Tuesday, July 10, 2012

ProxyPass issue

I was trying to ProxyPass the app to another server
But ran into a strange problem.

ProxyPass worked when I called but failed when any uri was added to root(

Like gave

Proxy Error

The proxy server received an invalid response from an upstream server.
The proxy server could not handle the request GET /login.

Reason: DNS lookup failure for:

Where we find the problem is:

Code for ProxyPass:

ProxyPass               /
ProxyPassReverse        /

Solution, I needed another slash at the final, so, it should be:


ProxyPass               /
ProxyPassReverse        /

Now it works \m/ .

Thursday, July 5, 2012

rails migration like filename in linux

 Creating files with date like rails migrations with datetime in file name in linux

Tuesday, July 3, 2012

Modulo operation in Ruby

Today I was stumped by a very simple yet awesome problem by my friend Sandip

What is the answer of  :  7 % -2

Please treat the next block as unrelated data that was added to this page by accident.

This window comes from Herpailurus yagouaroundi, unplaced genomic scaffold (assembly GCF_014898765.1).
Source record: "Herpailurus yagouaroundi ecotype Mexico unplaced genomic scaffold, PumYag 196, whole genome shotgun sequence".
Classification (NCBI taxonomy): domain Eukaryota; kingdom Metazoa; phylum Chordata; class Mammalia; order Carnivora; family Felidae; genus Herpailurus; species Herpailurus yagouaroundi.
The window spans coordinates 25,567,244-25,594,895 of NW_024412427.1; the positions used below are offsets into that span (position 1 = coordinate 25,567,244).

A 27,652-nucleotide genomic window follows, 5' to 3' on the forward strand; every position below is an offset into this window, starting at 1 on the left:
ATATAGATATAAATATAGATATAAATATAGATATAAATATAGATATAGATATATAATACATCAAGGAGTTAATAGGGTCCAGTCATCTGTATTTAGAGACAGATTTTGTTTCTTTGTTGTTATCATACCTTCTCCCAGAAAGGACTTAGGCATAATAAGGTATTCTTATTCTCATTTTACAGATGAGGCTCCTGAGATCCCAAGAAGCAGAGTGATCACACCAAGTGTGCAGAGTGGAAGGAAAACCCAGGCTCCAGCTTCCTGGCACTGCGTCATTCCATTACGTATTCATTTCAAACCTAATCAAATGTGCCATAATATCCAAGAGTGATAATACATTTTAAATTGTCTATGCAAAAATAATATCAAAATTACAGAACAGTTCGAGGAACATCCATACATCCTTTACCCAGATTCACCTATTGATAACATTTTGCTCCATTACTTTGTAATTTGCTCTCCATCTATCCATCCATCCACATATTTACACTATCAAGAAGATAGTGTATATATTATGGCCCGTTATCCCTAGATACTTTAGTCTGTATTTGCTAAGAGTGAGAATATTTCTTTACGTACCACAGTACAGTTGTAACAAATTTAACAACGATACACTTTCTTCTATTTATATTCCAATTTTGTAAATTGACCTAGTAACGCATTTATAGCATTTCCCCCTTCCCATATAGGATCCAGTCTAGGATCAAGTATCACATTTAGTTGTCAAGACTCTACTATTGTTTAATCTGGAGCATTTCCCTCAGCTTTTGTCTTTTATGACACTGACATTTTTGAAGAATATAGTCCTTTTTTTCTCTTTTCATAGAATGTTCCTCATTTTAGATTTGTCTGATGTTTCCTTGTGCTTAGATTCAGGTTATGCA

and to the surprise ruby irb printed it as : -1 

After some research I what I found about this and why here is explanation and links

From Ruby Programming Language, O,really 

Division, Modulo, and Negative Numbers

When one (but not both) of the operands is negative, Ruby performs the integer division and
modulo operations differently than languages like C, C++, and Java do (but the same as the
languages Python and Tcl). Consider the quotient -7/3. The floating-point result is –2.33. The
result of integer division must be an integer, however, so this number must be rounded. Ruby
rounds toward negative infinity and returns –3. C and related languages round toward zero
instead and return –2. (This is just one way to characterize the results; no floating-point division
is actually done, of course.)

An important corollary of Ruby's definition of integer division is that, in Ruby, -a/b equals
a/-b but may not equal -(a/b).
Ruby's definition of the modulo operation also differs from that of C and Java. In Ruby, –7%3 is
In C and Java, the result is -1 instead. The magnitude of the result differs, of course, because
the value of the quotient differs. But the sign of the result differs, too. In Ruby, the sign of the
result is always the same as the sign of the second operand. In C and Java, the sign of the result is
always the same as the sign of the first operand. (Ruby also provides a remainder method that
behaves, in sign and magnitude, like the C modulo operator.)

More Links I suggest to must see for more better understanding